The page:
Homemade Corned Beef
David, 02 Mar
My desert island food is corned beef. Hot, piled up on a sandwich, between two pieces of rye bread with spicy brown mustard smeared liberally inside, corned beef is the one food that I could find myself being happily enjoying if trapped on a desert island. (With unlimited ice-cold pitchers of tropical cocktails, of course.) I also want cole slaw and half-sour pickles, too. Although if truth be told, I’m okay with just fat slices of corned beef, warmed, served on their own. Or simmering in a pot with potatoes and carrots with a bottle of French wine alongside.
Many French people know pastrami, but don’t know corned beef as most of us know it. (What they get is a canned version, which looks from photographs to be closer to Spam than to actual corned beef.) Romain can’t seem to get enough pastrami and once we went to a not-so-good restaurant in Paris where I’d heard they had it on the menu. When he was served two slices of bread with only two meager, thin slices of pastrami hidden in between, he walked back into the kitchen with his sandwich in hand and told them it needed to be really, really thick. I couldn’t hear what he was saying, but he was demonstrating how thick it needed to be with his hands to the astonished cooks.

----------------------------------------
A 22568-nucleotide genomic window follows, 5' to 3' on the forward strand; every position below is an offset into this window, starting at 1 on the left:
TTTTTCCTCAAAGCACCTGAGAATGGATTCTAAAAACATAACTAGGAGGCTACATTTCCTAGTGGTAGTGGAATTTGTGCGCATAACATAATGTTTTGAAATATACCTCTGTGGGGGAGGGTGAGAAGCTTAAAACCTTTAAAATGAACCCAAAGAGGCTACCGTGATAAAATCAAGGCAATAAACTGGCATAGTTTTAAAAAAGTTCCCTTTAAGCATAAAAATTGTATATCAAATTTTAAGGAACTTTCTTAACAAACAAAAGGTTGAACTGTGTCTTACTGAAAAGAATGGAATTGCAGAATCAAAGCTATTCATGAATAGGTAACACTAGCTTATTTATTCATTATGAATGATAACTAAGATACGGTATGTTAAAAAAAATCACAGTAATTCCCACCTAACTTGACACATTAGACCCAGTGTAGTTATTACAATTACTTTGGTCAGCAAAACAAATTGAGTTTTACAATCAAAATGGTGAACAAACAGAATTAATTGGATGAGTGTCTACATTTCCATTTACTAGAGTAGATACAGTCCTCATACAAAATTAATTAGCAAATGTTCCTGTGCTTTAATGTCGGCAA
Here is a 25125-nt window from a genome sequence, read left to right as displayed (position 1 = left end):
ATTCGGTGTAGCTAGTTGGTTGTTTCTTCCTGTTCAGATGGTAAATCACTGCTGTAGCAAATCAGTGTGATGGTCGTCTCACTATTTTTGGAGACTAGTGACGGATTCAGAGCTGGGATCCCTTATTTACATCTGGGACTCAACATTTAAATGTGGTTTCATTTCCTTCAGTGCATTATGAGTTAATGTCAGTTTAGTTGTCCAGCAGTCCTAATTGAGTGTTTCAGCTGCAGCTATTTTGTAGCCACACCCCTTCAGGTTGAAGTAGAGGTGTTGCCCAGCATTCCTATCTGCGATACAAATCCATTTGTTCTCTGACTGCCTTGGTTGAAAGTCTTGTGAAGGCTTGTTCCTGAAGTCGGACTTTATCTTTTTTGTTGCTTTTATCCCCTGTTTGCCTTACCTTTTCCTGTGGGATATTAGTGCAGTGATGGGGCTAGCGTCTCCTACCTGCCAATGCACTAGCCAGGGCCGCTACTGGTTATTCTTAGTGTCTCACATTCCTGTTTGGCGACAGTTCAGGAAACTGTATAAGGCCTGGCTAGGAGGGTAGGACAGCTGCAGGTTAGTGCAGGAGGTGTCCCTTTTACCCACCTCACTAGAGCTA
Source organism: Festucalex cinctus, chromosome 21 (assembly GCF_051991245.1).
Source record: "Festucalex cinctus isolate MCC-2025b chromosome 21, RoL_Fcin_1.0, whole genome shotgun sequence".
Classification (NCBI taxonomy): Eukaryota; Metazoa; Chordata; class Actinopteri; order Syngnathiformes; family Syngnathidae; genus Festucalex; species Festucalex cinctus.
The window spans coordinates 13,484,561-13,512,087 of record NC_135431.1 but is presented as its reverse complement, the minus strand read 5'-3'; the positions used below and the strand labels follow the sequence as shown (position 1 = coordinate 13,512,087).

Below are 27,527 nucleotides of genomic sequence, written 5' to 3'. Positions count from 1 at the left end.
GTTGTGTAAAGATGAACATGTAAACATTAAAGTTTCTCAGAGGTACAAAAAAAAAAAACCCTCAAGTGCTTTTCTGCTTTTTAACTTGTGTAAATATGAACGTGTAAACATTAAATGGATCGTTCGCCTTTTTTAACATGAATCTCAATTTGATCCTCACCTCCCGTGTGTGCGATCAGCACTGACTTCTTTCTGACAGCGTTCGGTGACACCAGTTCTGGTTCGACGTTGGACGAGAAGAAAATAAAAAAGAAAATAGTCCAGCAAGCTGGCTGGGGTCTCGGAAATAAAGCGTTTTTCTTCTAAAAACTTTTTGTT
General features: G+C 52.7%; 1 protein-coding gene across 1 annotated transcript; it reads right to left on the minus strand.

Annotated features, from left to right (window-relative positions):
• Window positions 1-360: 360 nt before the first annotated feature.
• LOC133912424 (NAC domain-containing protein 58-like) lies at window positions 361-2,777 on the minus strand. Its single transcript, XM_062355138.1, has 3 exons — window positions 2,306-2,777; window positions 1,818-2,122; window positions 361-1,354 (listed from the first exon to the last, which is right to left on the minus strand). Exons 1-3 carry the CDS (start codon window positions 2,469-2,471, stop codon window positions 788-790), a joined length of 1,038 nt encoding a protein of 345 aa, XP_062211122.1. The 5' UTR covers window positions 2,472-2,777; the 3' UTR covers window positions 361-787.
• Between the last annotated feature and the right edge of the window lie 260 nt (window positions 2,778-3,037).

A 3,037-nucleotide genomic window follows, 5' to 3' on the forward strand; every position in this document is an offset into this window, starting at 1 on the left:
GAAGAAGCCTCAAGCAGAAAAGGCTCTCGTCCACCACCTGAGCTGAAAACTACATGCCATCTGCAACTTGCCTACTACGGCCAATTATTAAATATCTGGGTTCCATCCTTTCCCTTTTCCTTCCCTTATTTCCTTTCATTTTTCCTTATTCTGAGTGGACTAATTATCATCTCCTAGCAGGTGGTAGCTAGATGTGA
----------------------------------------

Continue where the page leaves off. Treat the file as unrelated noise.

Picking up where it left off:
Growing up in New England, my mother sometimes made a boiled dinner of corned beef with cabbage, potatoes and carrot. I can’t say I was a big fan of the cabbage and it wasn’t until recently that I learned that it’s actually called a New England boiled dinner, but the potatoes and carrots were great along with slices of the moist, pink meat always served with a dollop of spicy brown mustard alongside.
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